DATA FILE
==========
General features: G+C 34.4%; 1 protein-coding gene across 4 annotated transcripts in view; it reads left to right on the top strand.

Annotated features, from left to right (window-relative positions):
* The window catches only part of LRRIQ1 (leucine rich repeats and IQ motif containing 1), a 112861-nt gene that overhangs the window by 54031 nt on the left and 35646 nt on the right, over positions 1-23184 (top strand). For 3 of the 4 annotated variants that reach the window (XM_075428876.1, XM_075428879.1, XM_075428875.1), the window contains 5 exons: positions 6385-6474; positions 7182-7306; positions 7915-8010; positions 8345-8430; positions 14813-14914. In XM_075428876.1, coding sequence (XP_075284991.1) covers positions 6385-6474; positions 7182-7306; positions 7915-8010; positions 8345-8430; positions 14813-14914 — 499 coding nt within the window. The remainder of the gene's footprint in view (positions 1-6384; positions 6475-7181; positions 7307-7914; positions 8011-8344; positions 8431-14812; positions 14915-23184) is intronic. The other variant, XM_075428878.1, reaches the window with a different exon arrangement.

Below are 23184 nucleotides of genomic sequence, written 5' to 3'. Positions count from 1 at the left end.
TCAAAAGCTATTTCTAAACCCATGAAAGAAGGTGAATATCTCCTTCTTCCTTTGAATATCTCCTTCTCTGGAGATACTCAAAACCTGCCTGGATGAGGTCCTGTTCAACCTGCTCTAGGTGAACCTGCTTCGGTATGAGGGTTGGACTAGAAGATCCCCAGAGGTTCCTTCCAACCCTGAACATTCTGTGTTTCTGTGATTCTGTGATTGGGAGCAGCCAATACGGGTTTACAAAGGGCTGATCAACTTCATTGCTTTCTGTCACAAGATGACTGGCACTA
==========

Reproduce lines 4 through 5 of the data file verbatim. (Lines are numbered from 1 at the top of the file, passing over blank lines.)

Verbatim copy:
Below are 23184 nucleotides of genomic sequence, written 5' to 3'. Positions count from 1 at the left end.
TCAAAAGCTATTTCTAAACCCATGAAAGAAGGTGAATATCTCCTTCTTCCTTTGAATATCTCCTTCTCTGGAGATACTCAAAACCTGCCTGGATGAGGTCCTGTTCAACCTGCTCTAGGTGAACCTGCTTCGGTATGAGGGTTGGACTAGAAGATCCCCAGAGGTTCCTTCCAACCCTGAACATTCTGTGTTTCTGTGATTCTGTGATTGGGAGCAGCCAATACGGGTTTACAAAGGGCTGATCAACTTCATTGCTTTCTGTCACAAGATGACTGGCACTA